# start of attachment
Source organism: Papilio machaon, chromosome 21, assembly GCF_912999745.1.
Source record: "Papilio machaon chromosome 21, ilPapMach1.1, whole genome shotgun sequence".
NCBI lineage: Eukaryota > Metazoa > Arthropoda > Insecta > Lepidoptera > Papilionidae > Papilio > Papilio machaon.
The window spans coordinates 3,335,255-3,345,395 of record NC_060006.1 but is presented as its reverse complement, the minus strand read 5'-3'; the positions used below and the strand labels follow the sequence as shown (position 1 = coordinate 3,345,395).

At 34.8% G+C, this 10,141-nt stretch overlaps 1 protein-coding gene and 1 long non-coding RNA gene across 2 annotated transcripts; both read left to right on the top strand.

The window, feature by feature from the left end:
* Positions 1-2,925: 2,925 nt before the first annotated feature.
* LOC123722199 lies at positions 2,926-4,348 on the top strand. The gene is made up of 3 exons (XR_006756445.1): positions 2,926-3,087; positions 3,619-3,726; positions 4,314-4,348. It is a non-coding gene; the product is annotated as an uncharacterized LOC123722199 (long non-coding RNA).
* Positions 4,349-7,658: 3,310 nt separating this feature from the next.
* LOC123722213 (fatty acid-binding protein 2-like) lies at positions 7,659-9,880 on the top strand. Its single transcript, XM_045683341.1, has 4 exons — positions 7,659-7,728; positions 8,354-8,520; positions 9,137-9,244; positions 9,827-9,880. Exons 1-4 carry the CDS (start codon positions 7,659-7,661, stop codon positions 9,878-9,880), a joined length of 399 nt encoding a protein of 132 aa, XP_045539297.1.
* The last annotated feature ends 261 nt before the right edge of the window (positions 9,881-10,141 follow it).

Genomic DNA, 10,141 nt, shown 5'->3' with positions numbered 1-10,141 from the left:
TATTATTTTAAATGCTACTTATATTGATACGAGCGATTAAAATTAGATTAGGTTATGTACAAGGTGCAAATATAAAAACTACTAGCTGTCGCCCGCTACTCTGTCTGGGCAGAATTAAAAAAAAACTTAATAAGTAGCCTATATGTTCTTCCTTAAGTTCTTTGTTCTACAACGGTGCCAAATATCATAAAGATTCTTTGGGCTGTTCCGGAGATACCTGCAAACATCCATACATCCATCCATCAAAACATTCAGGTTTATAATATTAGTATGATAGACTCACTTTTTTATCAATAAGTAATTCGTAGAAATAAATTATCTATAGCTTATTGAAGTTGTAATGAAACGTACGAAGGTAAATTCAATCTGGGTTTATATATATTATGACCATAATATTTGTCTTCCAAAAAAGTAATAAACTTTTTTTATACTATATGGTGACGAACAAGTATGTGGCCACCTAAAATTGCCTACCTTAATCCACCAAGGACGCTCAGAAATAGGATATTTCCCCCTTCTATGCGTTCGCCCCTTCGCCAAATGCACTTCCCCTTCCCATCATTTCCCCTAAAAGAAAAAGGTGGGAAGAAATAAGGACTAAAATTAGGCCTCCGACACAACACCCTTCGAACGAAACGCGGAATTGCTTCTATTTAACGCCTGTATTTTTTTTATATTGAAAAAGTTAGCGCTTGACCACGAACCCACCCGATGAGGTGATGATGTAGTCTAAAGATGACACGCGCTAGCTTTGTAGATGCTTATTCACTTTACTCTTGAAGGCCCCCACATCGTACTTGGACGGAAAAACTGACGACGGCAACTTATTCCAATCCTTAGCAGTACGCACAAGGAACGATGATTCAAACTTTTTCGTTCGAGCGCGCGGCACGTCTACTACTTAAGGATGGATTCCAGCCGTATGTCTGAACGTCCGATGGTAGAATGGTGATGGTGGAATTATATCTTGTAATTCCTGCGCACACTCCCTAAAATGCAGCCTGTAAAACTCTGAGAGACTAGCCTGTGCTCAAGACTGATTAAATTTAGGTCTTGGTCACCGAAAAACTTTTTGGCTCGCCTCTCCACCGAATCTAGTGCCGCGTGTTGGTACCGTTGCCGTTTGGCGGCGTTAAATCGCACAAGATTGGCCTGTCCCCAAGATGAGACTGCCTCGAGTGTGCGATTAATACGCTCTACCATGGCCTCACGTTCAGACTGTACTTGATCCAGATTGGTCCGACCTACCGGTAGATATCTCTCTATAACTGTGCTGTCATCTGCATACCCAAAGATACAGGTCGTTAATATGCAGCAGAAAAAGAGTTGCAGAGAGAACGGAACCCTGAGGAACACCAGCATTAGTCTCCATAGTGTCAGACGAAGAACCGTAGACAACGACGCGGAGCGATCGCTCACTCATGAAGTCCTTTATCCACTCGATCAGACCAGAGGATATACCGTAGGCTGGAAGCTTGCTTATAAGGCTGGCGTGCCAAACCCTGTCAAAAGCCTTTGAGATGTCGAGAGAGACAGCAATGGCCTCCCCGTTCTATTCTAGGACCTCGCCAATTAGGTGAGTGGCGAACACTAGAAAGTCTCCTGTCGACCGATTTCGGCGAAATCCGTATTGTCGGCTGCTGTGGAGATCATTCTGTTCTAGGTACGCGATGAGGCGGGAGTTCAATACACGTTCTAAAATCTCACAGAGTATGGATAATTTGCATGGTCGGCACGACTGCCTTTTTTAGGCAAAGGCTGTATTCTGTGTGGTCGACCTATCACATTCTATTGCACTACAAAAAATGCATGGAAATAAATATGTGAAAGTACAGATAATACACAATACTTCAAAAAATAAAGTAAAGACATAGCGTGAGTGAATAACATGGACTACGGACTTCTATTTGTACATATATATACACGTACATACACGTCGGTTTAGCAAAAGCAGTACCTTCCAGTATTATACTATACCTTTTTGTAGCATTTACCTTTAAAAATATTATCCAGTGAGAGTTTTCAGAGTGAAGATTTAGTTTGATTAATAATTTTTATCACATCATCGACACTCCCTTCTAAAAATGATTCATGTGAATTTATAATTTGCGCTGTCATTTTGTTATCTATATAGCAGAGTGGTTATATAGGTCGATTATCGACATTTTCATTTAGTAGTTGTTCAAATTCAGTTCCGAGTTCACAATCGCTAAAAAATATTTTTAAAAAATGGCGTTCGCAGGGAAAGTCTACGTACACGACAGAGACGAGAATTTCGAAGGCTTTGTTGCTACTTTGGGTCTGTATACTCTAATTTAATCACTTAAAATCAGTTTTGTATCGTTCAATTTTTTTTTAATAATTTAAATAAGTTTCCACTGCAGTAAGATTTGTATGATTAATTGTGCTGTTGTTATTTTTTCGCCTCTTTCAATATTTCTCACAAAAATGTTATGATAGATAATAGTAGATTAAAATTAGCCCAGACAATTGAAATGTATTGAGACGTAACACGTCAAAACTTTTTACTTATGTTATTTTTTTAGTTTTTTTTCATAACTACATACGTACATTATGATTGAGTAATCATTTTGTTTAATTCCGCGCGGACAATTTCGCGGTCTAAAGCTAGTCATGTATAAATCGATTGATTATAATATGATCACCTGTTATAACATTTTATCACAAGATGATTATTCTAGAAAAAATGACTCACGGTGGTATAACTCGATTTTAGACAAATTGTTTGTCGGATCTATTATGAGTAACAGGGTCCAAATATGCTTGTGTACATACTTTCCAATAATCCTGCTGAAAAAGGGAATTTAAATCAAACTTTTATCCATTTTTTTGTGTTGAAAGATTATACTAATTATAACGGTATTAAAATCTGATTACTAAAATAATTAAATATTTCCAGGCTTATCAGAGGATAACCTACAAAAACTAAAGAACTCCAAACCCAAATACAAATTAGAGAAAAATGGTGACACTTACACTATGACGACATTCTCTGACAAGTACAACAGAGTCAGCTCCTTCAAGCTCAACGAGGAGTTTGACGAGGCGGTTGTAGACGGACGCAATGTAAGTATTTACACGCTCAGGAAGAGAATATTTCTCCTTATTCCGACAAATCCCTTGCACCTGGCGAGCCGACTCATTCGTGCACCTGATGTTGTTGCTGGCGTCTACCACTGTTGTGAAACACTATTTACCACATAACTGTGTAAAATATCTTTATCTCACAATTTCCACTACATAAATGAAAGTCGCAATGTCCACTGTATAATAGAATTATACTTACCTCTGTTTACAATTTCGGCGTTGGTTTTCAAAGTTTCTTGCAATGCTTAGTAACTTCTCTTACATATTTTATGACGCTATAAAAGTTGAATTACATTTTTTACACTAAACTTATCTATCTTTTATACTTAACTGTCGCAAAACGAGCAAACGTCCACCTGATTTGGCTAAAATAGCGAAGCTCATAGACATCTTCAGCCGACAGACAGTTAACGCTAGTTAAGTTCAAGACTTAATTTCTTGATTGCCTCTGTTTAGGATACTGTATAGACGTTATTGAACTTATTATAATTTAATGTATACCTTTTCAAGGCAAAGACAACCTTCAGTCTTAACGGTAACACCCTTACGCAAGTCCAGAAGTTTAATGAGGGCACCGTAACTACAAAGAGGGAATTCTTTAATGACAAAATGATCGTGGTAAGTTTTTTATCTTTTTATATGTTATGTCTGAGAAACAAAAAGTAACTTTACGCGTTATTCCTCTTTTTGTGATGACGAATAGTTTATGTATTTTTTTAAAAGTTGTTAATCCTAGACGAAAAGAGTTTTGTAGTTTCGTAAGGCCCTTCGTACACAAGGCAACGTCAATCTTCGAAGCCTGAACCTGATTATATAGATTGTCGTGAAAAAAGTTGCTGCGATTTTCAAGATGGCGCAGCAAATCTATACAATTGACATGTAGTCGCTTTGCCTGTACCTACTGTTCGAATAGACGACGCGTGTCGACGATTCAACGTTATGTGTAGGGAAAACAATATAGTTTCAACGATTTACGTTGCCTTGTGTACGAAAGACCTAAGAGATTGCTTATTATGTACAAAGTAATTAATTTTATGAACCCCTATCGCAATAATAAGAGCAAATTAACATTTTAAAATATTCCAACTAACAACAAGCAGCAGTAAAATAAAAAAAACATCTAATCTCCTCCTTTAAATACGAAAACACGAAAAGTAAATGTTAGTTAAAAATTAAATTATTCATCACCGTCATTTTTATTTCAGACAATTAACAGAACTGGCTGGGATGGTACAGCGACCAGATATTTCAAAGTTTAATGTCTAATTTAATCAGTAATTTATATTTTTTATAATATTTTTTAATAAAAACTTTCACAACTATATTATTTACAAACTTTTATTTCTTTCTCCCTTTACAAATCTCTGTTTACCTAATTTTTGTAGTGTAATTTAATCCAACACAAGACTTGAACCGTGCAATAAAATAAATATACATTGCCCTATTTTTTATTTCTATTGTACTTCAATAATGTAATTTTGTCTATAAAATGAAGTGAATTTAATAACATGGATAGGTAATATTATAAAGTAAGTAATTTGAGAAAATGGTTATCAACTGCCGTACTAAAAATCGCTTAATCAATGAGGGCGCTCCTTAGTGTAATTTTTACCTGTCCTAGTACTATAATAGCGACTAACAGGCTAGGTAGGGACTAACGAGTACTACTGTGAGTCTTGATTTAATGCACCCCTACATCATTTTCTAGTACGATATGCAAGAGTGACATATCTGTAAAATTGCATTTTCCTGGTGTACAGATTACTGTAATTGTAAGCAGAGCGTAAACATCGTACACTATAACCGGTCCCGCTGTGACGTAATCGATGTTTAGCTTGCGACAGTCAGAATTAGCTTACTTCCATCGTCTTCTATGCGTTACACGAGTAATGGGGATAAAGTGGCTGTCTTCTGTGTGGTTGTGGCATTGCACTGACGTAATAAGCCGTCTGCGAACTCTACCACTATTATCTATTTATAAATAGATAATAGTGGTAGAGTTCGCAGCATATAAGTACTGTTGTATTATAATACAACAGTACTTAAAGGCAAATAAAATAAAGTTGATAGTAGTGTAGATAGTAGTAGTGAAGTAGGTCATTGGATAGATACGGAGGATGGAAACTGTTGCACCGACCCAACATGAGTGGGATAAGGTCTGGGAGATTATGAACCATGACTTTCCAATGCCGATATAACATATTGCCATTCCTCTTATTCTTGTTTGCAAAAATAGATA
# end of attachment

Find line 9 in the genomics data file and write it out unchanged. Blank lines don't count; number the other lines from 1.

* Positions 4,349-7,658: 3,310 nt separating this feature from the next.